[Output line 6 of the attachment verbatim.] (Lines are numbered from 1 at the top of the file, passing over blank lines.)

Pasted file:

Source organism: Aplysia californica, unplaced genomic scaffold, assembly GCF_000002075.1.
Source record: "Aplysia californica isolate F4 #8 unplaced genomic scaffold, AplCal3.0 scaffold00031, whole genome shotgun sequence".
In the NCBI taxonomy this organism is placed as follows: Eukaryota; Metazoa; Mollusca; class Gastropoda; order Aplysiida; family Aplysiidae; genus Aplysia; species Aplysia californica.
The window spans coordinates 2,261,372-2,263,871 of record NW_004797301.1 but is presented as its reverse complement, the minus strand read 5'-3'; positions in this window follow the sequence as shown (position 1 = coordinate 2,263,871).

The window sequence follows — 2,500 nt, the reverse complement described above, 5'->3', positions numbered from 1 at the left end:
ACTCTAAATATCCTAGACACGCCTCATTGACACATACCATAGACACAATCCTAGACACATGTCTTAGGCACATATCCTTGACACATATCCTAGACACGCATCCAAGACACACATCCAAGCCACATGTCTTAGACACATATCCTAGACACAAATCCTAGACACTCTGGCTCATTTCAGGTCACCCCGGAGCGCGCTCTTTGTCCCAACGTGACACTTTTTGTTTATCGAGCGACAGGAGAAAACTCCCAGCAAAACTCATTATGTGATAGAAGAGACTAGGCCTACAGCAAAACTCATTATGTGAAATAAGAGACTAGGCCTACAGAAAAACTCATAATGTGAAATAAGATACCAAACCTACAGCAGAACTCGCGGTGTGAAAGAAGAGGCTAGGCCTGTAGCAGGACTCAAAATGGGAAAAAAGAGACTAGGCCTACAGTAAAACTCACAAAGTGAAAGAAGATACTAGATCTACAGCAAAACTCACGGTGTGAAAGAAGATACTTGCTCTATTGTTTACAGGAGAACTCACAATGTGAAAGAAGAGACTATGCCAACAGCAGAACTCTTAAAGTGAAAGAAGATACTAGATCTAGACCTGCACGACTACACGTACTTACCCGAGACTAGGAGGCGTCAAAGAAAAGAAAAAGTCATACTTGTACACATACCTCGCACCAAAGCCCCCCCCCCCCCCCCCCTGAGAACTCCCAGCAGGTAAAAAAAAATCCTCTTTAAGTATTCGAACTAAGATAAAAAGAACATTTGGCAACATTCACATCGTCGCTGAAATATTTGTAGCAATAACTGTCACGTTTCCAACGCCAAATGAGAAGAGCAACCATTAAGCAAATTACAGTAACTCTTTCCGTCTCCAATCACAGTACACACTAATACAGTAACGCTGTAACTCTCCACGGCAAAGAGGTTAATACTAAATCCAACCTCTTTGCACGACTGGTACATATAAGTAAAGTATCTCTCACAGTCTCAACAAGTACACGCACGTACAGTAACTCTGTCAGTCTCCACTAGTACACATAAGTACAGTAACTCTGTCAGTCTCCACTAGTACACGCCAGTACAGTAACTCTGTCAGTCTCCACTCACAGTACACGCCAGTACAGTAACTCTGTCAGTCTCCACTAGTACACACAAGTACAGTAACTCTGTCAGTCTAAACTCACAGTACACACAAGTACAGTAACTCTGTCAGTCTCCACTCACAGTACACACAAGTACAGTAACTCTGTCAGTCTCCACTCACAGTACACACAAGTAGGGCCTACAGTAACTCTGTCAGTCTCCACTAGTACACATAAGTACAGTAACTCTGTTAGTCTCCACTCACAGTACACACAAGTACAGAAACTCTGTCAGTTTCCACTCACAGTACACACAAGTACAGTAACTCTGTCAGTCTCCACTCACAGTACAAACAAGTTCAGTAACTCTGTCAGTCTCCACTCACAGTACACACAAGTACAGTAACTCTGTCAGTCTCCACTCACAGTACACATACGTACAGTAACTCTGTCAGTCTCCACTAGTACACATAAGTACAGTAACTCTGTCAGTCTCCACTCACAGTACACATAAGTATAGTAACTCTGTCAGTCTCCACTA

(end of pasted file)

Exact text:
ACTCTAAATATCCTAGACACGCCTCATTGACACATACCATAGACACAATCCTAGACACATGTCTTAGGCACATATCCTTGACACATATCCTAGACACGCATCCAAGACACACATCCAAGCCACATGTCTTAGACACATATCCTAGACACAAATCCTAGACACTCTGGCTCATTTCAGGTCACCCCGGAGCGCGCTCTTTGTCCCAACGTGACACTTTTTGTTTATCGAGCGACAGGAGAAAACTCCCAGCAAAACTCATTATGTGATAGAAGAGACTAGGCCTACAGCAAAACTCATTATGTGAAATAAGAGACTAGGCCTACAGAAAAACTCATAATGTGAAATAAGATACCAAACCTACAGCAGAACTCGCGGTGTGAAAGAAGAGGCTAGGCCTGTAGCAGGACTCAAAATGGGAAAAAAGAGACTAGGCCTACAGTAAAACTCACAAAGTGAAAGAAGATACTAGATCTACAGCAAAACTCACGGTGTGAAAGAAGATACTTGCTCTATTGTTTACAGGAGAACTCACAATGTGAAAGAAGAGACTATGCCAACAGCAGAACTCTTAAAGTGAAAGAAGATACTAGATCTAGACCTGCACGACTACACGTACTTACCCGAGACTAGGAGGCGTCAAAGAAAAGAAAAAGTCATACTTGTACACATACCTCGCACCAAAGCCCCCCCCCCCCCCCCCCTGAGAACTCCCAGCAGGTAAAAAAAAATCCTCTTTAAGTATTCGAACTAAGATAAAAAGAACATTTGGCAACATTCACATCGTCGCTGAAATATTTGTAGCAATAACTGTCACGTTTCCAACGCCAAATGAGAAGAGCAACCATTAAGCAAATTACAGTAACTCTTTCCGTCTCCAATCACAGTACACACTAATACAGTAACGCTGTAACTCTCCACGGCAAAGAGGTTAATACTAAATCCAACCTCTTTGCACGACTGGTACATATAAGTAAAGTATCTCTCACAGTCTCAACAAGTACACGCACGTACAGTAACTCTGTCAGTCTCCACTAGTACACATAAGTACAGTAACTCTGTCAGTCTCCACTAGTACACGCCAGTACAGTAACTCTGTCAGTCTCCACTCACAGTACACGCCAGTACAGTAACTCTGTCAGTCTCCACTAGTACACACAAGTACAGTAACTCTGTCAGTCTAAACTCACAGTACACACAAGTACAGTAACTCTGTCAGTCTCCACTCACAGTACACACAAGTACAGTAACTCTGTCAGTCTCCACTCACAGTACACACAAGTAGGGCCTACAGTAACTCTGTCAGTCTCCACTAGTACACATAAGTACAGTAACTCTGTTAGTCTCCACTCACAGTACACACAAGTACAGAAACTCTGTCAGTTTCCACTCACAGTACACACAAGTACAGTAACTCTGTCAGTCTCCACTCACAGTACAAACAAGTTCAGTAACTCTGTCAGTCTCCACTCACAGTACACACAAGTACAGTAACTCTGTCAGTCTCCACTCACAGTACACATACGTACAGTAACTCTGTCAGTCTCCACTAGTACACATAAGTACAGTAACTCTGTCAGTCTCCACTCACAGTACACATAAGTATAGTAACTCTGTCAGTCTCCACTA